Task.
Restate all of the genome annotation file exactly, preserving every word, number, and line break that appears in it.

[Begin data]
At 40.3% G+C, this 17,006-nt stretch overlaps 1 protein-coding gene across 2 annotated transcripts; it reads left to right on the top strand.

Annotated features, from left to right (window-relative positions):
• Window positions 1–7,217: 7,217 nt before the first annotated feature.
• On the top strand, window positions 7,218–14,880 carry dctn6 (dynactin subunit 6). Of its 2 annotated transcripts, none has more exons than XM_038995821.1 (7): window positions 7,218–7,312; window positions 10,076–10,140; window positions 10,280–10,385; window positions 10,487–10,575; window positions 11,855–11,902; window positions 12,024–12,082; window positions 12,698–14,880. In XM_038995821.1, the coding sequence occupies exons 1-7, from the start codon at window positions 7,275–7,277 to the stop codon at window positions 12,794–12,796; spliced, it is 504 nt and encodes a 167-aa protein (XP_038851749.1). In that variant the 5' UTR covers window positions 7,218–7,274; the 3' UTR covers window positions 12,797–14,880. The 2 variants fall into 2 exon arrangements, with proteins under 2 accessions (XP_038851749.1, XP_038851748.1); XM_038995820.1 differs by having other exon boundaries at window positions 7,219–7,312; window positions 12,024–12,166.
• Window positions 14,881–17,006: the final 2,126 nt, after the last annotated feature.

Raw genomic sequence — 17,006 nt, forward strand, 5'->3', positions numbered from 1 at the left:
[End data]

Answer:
At 40.3% G+C, this 17,006-nt stretch overlaps 1 protein-coding gene across 2 annotated transcripts; it reads left to right on the top strand.

Annotated features, from left to right (window-relative positions):
• Window positions 1–7,217: 7,217 nt before the first annotated feature.
• On the top strand, window positions 7,218–14,880 carry dctn6 (dynactin subunit 6). Of its 2 annotated transcripts, none has more exons than XM_038995821.1 (7): window positions 7,218–7,312; window positions 10,076–10,140; window positions 10,280–10,385; window positions 10,487–10,575; window positions 11,855–11,902; window positions 12,024–12,082; window positions 12,698–14,880. In XM_038995821.1, the coding sequence occupies exons 1-7, from the start codon at window positions 7,275–7,277 to the stop codon at window positions 12,794–12,796; spliced, it is 504 nt and encodes a 167-aa protein (XP_038851749.1). In that variant the 5' UTR covers window positions 7,218–7,274; the 3' UTR covers window positions 12,797–14,880. The 2 variants fall into 2 exon arrangements, with proteins under 2 accessions (XP_038851749.1, XP_038851748.1); XM_038995820.1 differs by having other exon boundaries at window positions 7,219–7,312; window positions 12,024–12,166.
• Window positions 14,881–17,006: the final 2,126 nt, after the last annotated feature.

Raw genomic sequence — 17,006 nt, forward strand, 5'->3', positions numbered from 1 at the left: